FIELD. OF INVENTION This invention relates to. the manufacture of plastic trays for storing drill cores and the like and is. a continuation-in-part of application Ser. No. 42770, field June 21, 1970, and now abandoned.

PRIOR ART The drill core trays which. are presently in use in the mineral exploration industry are generally made from wood and have a surface formed to provide a plurality of longitudinally extending channels to receive the core samples. To ensure that the wooden trays are sufficiently strong to support drill cores it is necessary to make them of a substantial. thickness, with the result that they are rather heavy and difficult to ship from one exploration drill site to another. While it is well known to make trays from plastic material the conventional vacuum formed tray is quite unsuitable for use as a drill core storage tray. A plastic tray having the strength required to support and store drill cores would have to be made from a very thick plastic material in order to have sufficient strength. A tray made from a very thick plastic material would be very expensive and would offer little advantage over the wooden construction presently known.

SUMMARY By constructing a tray from asheet of plastic material and arranging the core receiving channels close to one another, it has been found that the contained angle between the marginal areas of adjacent channels provides an area which may be readily reinforced to provide the strong lightweight tray. The contained angle between the marginal areas of adjacent channels may be arranged to be less than 90 such that it is possible to insert a lightweight metal reinforcing rib between the marginal edges of the channel to reinforce the tray. The reinforced tray is inexpensive to manufacture using a vacuum forming process and it is light in weight.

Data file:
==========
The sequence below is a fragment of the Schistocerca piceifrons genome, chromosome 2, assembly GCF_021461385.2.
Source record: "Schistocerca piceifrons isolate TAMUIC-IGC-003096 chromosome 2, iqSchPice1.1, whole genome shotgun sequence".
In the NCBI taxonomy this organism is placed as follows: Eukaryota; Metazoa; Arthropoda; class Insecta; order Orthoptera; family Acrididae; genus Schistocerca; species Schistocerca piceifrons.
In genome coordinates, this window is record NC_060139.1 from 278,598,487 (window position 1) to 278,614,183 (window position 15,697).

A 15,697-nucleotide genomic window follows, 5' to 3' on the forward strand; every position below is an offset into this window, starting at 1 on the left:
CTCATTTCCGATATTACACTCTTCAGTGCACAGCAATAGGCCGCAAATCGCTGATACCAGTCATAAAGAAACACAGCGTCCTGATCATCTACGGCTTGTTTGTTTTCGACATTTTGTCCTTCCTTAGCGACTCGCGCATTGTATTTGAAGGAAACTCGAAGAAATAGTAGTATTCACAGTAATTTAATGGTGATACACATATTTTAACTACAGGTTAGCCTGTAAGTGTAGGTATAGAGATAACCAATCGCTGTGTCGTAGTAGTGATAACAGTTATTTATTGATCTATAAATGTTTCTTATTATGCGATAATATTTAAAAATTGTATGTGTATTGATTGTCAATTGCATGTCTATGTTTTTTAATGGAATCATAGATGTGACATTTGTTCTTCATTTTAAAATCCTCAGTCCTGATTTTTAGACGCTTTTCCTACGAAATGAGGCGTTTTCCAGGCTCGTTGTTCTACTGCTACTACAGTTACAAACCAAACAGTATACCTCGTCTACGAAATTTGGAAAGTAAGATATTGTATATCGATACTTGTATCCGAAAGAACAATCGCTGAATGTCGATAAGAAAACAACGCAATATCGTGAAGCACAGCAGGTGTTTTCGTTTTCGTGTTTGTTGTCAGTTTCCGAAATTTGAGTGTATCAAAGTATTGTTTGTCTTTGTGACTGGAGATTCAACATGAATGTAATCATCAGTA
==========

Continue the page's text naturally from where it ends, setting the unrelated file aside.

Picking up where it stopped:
According to an embodiment of the present invention, a storage tray comprises a plastic bottom formed of a plurality of parallel longitudinally extending channels, each having a dished cross-section with a contained angle at the bottom of more than 90. Each channel merges with an adjacent channel at the longitudinal edge. Transverse reinforcing ribs are adhered and complementary with the bottom and located at longitudinally spaced intervals. The tray is also reinforced by elongated metal reinforcing ribs which have a U cross-section. The arms of the U section are adhered to adjacent longitudinally extending marginal areas of adjacent channels.

PREFERRED EMBODIMENT The invention will be more clearly understood with reference to the following detailed specification read in conjunction with the drawings, wherein:

FIG. I is a pictorial view of a tray according toan embodiment of the present invention;

FIG. 2 is a cross-sectional view of a mould showing a first step in the forming process;

FIG. 3 is a sectional view similar to FIG. 2 showing a second stage in the forming process;